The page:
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Are you kidding? I shouldn’t even be talking about it.

I love blogs. Sharing is great, especially when it is being done by people that are passionate about their subject. Food blogs that share recipes are even better, but occasionally I come across a blog entry that features photos of a very delicious looking recipe. I continue reading, hoping to find the list of ingredients that starts any given recipe only to discover that it is being withheld since it is actually a <airquote>family secret</airquote>. A photo blog I could forgive, but what on earth is it doing on a food blog?

Family Recipe Withholder’s Worst Nightmare?
OK, here is the doomsday scenario: someone finds your secret family recipe and at the next gathering—let’s say at a reunion or even more public like a church potluck—you both bring the same dish. The problem is: everyone likes their version more than yours. Not only do they have your family’s recipe, but they are now stealing the inheritance that was rightfully yours. The nerve! If only there was a family recipe court (I just now trademarked that, by the way). HELLO—reality check! Does this really ever happen? More importantly, if the recipe was really improved, isn’t that a good thing?

Legitimate reasons why a recipe should be kept a secret:

  1. It’s a trade secret. This means you compete with other businesses using the recipe. Unless you are competing with another classroom for funds, bake sales don’t fall into this category.
  2. You don’t know the recipe. Perhaps you were high as a kite or were winging it and are now desperately soliciting assistance from others to reverse engineer the recipe from the few crumbs that are left.
  3. You promised you wouldn’t share it. Honor is good, but did the person that shared the recipe with you have a good reason to keep it a secret? And if so, how dare they share it with you? Shame on them!
  4. The recipe, delightful as it may be, was handed down from a relative that is now reviled for gruesome acts against humanity; revealing your direct lineage to them would be too much shame to bear upon your family. Think of the children, after all.

Do you want to know the real secret?
It isn’t the recipe. Who hasn’t gotten the recipe they have had prepared for them every year during the holidays and found disappointment that it tasted different when they made it themselves. The reason your relative’s recipe tastes so good is quite simply because your relative made it. It is their technique, their choice of brand or fresh local ingredients, their 50 year old mixer or oven, and possibly even their consistent disregard for one or more steps indicated in the recipe. Yes, the recipe is important, but ingredients, technique and sometimes even equipment play equally important roles in the creation of any dish.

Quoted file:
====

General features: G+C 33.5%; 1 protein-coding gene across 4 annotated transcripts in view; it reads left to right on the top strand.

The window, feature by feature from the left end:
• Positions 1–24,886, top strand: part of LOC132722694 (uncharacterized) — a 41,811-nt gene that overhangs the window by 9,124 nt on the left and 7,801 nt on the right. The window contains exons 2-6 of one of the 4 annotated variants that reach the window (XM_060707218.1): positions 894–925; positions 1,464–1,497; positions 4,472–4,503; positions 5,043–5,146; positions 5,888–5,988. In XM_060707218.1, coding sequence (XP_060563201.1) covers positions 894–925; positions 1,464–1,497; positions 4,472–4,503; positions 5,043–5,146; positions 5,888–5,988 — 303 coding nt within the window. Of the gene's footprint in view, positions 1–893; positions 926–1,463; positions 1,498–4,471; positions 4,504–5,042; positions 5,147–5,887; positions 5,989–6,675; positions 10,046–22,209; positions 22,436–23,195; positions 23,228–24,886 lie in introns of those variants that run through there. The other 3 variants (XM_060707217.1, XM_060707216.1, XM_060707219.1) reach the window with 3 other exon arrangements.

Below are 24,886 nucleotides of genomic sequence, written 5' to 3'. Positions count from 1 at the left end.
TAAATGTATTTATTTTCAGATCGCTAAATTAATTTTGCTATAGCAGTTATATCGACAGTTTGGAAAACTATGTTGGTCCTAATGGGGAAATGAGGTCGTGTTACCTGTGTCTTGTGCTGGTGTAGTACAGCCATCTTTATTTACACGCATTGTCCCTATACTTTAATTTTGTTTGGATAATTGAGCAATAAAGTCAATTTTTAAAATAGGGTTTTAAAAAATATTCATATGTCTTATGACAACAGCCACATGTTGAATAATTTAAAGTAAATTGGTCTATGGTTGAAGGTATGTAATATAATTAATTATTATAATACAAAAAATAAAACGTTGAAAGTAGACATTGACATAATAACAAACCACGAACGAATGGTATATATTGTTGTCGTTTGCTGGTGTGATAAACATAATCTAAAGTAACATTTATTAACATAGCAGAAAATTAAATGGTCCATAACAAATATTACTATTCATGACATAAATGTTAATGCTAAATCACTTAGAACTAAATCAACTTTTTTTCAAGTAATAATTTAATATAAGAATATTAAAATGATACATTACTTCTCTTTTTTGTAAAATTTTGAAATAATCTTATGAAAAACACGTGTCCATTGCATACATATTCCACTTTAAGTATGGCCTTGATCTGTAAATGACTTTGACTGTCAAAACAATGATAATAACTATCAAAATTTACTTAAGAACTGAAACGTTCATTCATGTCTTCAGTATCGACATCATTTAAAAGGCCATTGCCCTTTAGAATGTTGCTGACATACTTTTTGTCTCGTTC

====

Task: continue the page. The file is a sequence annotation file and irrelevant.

It doesn’t hurt to ask.
I ran into an old friend from high school recently at my high school reunion. After he saw my blog he mentioned he had an interesting family recipe that he would share with me if I was interested. Naturally, I emailed him back and he sent me the recipe. Among questions about the recipe itself, I asked him if it was alright if I posted the recipe online—even though he just emailed the recipe to a food blogger. To my relief, he was delighted that I would feature the recipe and I asked if he had any interesting family anecdotes I could share. I’ll be posting his recipe this fall. It’s good to share, after all.

  • jef

    Sometime I leave out the recipe on dishes I consider ‘easy’ or ‘boring’. I always do my best to take the most mouthwatering photos I can, so i guess that makes me guilty. Sorry to have offended, I will do my best to upload as many recipes as possible.

  • Well said Brian! Truly, if you aren’t going to share the recipe, don’t even bring it up.

    I’ve been watching Alton Brown’s Feasting on Asphalt, and every episode he requests recipes and then is told that they are secret. What’s up with that? I wonder how many great recipes are lost because the “owner” refused to part with their secret. Equally worse are the people who share a recipe, but change it up as they write it down.

  • It’s a wonder that people who have a secretive nature blog at all! I find that a recipe only gets you so far, anyway. It’s the ingredients and the touch that are just as important, and the latter is much harder to share!

  • Jef: I certainly wasn’t referring to you!

    Erika: That’s another great point I forget to mention. People carrying recipes to their graves, that’s just horrible!

    Kieran: Indeed, the list and ratios are just one part–who, with what, and how are equally critical to a recipe’s success.

  • I love this post. Mostly I love it because of the headline and the photo. I am a Zoolander fan. But seriously I really enjoyed reading this – very well said.

  • Paula: I have to confess I love Zoolander, too. I love the original zoolander skits he did for VH1, too and how the calendar has the same pose every month with different backgrounds. Glad you enjoyed the article, too.

  • Recipes are meant to be shared. The more I can pass on great recipes, the better we all get to eat. I have no patience for those holding on to recipe secrets, unless they are cooking them up for a living. Even then, there’s so much more to great food than the recipe itself – specific cooking methods, ingredients, and just the love and attention you bring to the process.

  • Hi Elise, if anyone can claim to share recipes it has to be you! My goodness, I’m always awestruck by how many recipes are you your site. And with great photos, too. Bravo!!